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With Joe Biden on board, all parties to the nuclear deal want to bring it back to life. Iran wants to stick with the old agreement but the west may ask for more.
Iranian President Hassan Rouhani has ruled out renegotiating the JCPOA, better known as the Iran nuclear deal
It won't be easy to revive an agreement that took years to strike and was ruthlessly sabotaged shortly thereafter, but US President-elect Joe Biden has pledged to do it. Iran has welcomed his intent.
Earlier this week, Iranian President Hassan Rouhani said his country would return to compliance with the nuclear deal, known as the Joint Comprehensive Plan of Action or JCPOA, within an hour of the US doing so. But that might not be enough.
There is a chance that the United States and European powers ask for more. They may expect Iran to negotiate over its controversial missile program and its regional support for non-state actors — which the US and Europe see as destabilizing policies. Iranian officials have said they would only consider negotiating these concerns with their Gulf neighbors.
If this strife persists, attempts to resurrect the nuclear deal are bound to fail.
"Iran is not living up to the spirit of the [nuclear] deal" — US President Donald Trump made this remark almost every time he imposed a new sanction on Iran. His officials hammered home the narrative that the nuclear deal was a failure because it did not moderate Iran's actions in other areas.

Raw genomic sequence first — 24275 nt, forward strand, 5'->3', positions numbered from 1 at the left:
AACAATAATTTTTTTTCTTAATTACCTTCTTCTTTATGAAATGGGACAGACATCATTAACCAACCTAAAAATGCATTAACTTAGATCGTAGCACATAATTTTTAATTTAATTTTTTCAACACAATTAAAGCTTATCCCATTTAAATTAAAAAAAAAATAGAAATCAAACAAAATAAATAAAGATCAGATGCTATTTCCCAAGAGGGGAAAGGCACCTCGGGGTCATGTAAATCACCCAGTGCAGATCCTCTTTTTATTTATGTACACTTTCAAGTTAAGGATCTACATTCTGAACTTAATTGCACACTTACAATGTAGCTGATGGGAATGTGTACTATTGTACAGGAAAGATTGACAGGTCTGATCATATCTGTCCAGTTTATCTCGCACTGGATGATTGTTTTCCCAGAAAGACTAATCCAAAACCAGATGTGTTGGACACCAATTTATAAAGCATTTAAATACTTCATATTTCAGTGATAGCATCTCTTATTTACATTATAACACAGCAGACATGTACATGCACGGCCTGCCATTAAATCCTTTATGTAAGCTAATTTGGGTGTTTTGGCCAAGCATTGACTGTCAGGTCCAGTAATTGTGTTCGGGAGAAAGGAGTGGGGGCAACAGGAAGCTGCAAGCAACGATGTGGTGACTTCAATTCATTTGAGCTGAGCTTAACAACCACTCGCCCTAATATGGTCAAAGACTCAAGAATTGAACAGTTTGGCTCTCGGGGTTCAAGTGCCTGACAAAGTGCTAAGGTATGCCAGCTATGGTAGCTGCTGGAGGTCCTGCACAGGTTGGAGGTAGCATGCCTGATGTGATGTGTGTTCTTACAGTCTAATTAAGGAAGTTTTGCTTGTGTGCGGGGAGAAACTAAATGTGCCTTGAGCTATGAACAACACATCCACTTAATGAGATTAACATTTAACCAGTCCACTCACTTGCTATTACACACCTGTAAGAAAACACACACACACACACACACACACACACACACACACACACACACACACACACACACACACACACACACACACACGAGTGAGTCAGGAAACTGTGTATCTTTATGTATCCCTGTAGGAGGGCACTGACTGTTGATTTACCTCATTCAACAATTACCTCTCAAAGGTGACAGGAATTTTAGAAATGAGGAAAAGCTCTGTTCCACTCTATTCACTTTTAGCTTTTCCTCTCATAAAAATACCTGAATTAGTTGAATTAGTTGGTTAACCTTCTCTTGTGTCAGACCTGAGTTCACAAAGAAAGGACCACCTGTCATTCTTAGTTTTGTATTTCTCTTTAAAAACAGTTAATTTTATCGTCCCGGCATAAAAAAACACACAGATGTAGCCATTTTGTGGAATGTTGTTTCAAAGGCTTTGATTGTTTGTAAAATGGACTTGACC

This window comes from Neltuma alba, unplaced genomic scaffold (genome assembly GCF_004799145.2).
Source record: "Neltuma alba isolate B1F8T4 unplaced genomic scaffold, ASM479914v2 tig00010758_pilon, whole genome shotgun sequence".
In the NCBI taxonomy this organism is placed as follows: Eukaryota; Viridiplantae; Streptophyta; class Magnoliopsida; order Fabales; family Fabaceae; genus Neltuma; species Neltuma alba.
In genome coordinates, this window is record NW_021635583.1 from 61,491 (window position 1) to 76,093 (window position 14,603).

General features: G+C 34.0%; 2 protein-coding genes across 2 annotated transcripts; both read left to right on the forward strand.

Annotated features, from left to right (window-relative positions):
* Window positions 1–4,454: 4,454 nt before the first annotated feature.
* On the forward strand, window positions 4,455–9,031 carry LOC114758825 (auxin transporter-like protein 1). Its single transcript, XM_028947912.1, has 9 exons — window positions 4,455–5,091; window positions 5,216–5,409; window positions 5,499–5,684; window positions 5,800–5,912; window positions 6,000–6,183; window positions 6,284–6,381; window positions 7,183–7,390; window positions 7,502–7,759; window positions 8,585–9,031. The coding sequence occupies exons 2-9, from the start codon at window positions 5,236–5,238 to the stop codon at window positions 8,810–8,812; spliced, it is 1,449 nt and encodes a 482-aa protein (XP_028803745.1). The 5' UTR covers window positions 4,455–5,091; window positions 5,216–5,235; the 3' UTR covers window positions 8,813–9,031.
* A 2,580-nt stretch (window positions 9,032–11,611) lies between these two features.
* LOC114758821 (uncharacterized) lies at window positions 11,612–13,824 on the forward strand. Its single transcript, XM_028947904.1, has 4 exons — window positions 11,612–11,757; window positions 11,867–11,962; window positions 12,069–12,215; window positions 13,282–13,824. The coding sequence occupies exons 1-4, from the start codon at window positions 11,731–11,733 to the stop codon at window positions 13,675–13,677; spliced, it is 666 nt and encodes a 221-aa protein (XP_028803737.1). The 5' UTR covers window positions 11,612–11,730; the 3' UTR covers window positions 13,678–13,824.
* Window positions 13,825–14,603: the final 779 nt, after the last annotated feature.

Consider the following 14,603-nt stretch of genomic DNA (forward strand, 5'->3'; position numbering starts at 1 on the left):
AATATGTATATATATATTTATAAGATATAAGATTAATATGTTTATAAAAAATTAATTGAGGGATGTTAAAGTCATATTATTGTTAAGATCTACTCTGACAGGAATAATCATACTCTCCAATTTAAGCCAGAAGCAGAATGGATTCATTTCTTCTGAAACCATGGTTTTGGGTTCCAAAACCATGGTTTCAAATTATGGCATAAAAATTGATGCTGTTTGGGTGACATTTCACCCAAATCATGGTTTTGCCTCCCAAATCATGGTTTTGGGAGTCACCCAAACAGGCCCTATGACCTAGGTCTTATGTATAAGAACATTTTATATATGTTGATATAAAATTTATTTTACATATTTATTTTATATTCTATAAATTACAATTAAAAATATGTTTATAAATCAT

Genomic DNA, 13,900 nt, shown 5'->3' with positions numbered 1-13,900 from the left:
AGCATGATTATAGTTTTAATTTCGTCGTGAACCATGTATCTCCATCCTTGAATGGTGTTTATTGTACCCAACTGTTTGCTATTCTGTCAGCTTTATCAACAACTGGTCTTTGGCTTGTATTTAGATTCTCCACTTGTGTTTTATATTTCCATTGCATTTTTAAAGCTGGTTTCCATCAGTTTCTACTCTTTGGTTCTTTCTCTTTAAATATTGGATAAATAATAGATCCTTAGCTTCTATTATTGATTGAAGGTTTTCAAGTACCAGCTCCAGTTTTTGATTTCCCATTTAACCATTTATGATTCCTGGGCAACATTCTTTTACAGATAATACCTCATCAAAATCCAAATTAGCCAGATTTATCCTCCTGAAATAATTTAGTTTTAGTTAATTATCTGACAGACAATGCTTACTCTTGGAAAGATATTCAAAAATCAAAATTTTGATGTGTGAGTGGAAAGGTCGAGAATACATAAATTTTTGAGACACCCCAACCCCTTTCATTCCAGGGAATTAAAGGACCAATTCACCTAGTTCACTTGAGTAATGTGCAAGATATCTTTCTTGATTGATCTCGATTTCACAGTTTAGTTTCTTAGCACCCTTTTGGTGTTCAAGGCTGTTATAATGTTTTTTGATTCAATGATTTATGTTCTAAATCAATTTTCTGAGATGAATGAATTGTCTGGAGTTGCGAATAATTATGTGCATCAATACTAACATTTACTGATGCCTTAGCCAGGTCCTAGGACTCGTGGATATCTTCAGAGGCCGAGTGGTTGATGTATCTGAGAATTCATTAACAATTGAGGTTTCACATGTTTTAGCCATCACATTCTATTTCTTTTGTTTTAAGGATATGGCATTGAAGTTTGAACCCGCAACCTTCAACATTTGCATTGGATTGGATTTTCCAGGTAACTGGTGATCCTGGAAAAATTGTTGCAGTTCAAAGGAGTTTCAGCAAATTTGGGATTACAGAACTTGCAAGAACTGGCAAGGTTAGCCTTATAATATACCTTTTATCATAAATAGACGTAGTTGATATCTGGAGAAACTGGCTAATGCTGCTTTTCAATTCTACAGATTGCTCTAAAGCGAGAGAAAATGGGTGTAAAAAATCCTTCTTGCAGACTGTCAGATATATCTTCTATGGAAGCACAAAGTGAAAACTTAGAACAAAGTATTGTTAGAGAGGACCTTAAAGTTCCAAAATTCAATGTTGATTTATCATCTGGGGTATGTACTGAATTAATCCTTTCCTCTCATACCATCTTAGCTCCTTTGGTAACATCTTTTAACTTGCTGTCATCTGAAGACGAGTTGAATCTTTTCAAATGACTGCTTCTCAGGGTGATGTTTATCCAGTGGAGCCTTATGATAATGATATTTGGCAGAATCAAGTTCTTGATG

"Instead of killing the agreement, [Trump] could have built on it to address other concerns," says Kelsey Davenport, director for nonproliferation policy at the Arms Control Association, a US-based nonpartisan organization.
But he did not. Trump repeatedly said he wanted a new deal with Iran whenever he spoke, one that would cover US allies' concerns. Still, as Davenport notes, he did not have a viable strategy to replace the JCPOA.
Now, with Biden indicating the US will rejoin the agreement, calls for a new accord are growing.
One voice making such calls belongs to German Foreign Minister Heiko Maas. In a recent interview with the weekly magazine Der Spiegel, Maas said: "A return to the previous agreement will not suffice anyway. There will have to be a kind of 'nuclear agreement plus.'"